Yes. For email marketers, writing a subject line that gets attention is important. An instruction (Do Not Ignore), especially if it’s followed by three dots… will generally get the recipient to open your email.
Writing an email with content that captures attention, captivates the imagination, and drives your prospect to action is just as important. I would say that it’s more important, but great content that doesn’t get looked at…isn’t very important at all now is it?
Graphic design and layout are important…but not critical. Let me repeat that…pictures and other support images are not critical.
So what are the primary writing rules for email content? Let’s go through them.
Before we talk about writing rules, though, let’s dispose of the housekeeping rules. The primary housekeeping rule is easy…don’t spam. Use permission-based email marketing manners all the way through. Get permission, double check for permission, find out what your prospect and customers’ preferences are, and only send emails that measure up to their expectations.
There, we’ve disposed of the housekeeping rules. Not so bad, eh?
Now, then, let’s talk about the rules of writing. Writing the kind of email that will get opened, read, and acted upon.
Rule #1: Write a subject line that gets your email opened.
An instruction, a benefit, an end result…in as few words as possible, run through the “spam-o-meter” (spam filter software). It must be both intriguing and inviting.
Rule #2: Write content that stands alone.
When your email is opened, the content must immediately deliver the message. Your graphics may not display when your prospect or customer opens the email. If the content and graphics display immediately that’s great. Your design features, and great graphics can really support what you’re saying. Just don’t count on it.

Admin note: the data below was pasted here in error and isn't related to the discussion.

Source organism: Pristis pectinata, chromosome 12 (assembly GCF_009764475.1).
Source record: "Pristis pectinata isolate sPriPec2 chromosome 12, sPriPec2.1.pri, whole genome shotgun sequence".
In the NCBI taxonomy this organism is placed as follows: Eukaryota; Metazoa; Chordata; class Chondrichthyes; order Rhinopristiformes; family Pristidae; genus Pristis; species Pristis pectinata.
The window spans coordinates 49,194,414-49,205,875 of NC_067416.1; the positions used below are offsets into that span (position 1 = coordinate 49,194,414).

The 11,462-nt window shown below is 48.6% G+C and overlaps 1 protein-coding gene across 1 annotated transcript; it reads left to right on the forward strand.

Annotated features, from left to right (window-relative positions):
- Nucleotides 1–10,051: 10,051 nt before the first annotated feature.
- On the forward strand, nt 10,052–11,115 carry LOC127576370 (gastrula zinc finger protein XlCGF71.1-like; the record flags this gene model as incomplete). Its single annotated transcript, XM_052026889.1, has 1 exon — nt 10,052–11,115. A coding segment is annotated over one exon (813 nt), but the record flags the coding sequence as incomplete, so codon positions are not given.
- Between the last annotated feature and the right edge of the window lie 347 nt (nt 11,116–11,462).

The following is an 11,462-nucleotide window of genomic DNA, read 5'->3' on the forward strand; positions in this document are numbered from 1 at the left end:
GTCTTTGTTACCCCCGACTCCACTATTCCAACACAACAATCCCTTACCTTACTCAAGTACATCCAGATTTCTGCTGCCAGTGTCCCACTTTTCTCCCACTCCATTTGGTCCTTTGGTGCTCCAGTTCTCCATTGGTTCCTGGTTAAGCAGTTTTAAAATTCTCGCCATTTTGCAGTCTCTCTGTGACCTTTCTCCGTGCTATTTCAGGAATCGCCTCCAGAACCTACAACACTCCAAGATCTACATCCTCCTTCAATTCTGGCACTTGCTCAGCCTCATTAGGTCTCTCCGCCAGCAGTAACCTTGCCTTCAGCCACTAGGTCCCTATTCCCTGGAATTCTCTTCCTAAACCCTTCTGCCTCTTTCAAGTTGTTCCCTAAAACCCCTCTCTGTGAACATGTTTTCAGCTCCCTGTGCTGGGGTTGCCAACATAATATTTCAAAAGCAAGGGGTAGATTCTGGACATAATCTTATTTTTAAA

Rule #3: Keep it short.
Three paragraphs of content with bullet points to highlight the emotional impact…what the purchase of, use of, or change to…will do for the recipient.
Rule #4: Have a clear call to action.
“If you want to see results within six weeks, order [this] now.” Not every message needs a call to action. Sharing information without a call to action builds relationship…if it’s of value to the recipient. The email messages that do ask the recipient to take action, however, should have clear, actionable links and convincingly demonstrate the benefits they’ll get by taking action.
Like all proffers of advice, though, this one should be kept in context. Rules are made to be broken.
Not the housekeeping rules…knowing and applying the CAN-SPAM requirements will keep you from ending up in the cyberspace garbage can instead of the inbox where you wanted it to go.
But writing rules are broken all the time…in the right circumstances. Until or unless you know exactly what circumstances those might be, the writing rules I’ve set out are proven winners…and you can take that to the bank.